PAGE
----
One of the problems we see a lot with mums that are grown and planted in the fall is that they don’t survive the winter.
There are a couple of reasons for that. First, a lot of mums are bred to show very big flowers with lots of color. When that happens, they’ve lost some of their winter vigor.
Another problem is that their root systems aren’t very strong and winter-hardy. So if you buy these mums in full color in the fall and plant them, they’ll often die over the winter.
You can help mums live through the winter by making sure they’re kept well watered through the fall and into the winter, and applying a light layer of mulch to insulate and protect their root systems.
But if you really want mums to come back year after year, defer buying them in the fall. Instead, buy small cuttings in the spring. Plant them in the spring and allow them to develop strong root systems over the summer that then bloom naturally in the garden.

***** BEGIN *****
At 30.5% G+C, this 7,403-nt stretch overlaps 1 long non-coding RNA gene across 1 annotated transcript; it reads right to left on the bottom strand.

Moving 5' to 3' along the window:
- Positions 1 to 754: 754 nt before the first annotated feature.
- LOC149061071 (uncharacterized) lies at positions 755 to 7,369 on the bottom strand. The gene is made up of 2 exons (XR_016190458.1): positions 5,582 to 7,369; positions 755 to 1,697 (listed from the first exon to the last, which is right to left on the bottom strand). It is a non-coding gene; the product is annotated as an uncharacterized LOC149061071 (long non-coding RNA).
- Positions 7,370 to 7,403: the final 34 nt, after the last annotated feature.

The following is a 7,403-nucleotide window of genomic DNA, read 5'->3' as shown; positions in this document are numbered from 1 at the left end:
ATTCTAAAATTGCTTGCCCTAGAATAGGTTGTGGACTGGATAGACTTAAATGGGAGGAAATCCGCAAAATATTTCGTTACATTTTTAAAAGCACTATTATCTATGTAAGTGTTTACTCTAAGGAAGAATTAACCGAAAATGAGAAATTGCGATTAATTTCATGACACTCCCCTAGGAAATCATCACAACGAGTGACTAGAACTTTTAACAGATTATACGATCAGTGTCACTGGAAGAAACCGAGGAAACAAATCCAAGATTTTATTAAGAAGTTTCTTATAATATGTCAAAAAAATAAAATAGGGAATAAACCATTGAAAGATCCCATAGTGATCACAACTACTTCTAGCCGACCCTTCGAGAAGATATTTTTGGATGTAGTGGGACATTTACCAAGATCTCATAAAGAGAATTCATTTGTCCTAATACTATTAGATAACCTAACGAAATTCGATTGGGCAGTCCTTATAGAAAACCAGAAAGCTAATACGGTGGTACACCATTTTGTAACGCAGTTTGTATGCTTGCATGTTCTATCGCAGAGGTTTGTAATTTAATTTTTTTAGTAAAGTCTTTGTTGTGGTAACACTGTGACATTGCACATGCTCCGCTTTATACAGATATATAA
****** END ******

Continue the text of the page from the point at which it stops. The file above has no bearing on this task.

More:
When fall comes, you’ve got the color, and you also have a plant that is well-rooted and durable, and is more likely to survive the winter.
People often ask, “If the mum is not going to survive the winter outside, can I bring it inside and hold it over the winter?” There are a couple of problems with that. For one thing, there isn’t enough sunlight to keep the plant going in homes.
You may want to try to set it in your garage. That will keep it buffered from the extreme temperatures. Water it sparingly, and then there may be a chance that it will overwinter in the milder conditions.
But if you want the mums to come back year after year, it’s best to plant them in the spring. The fall-planted ones are just for color.
This article has been edited for length. Dennis Patton is a horticulture agent with the Kansas State University Research and Extension. To see a video about mums or to get your gardening questions answered on The Star’s KC Gardens blog by university extension experts, go to KCGardens.KansasCity.com.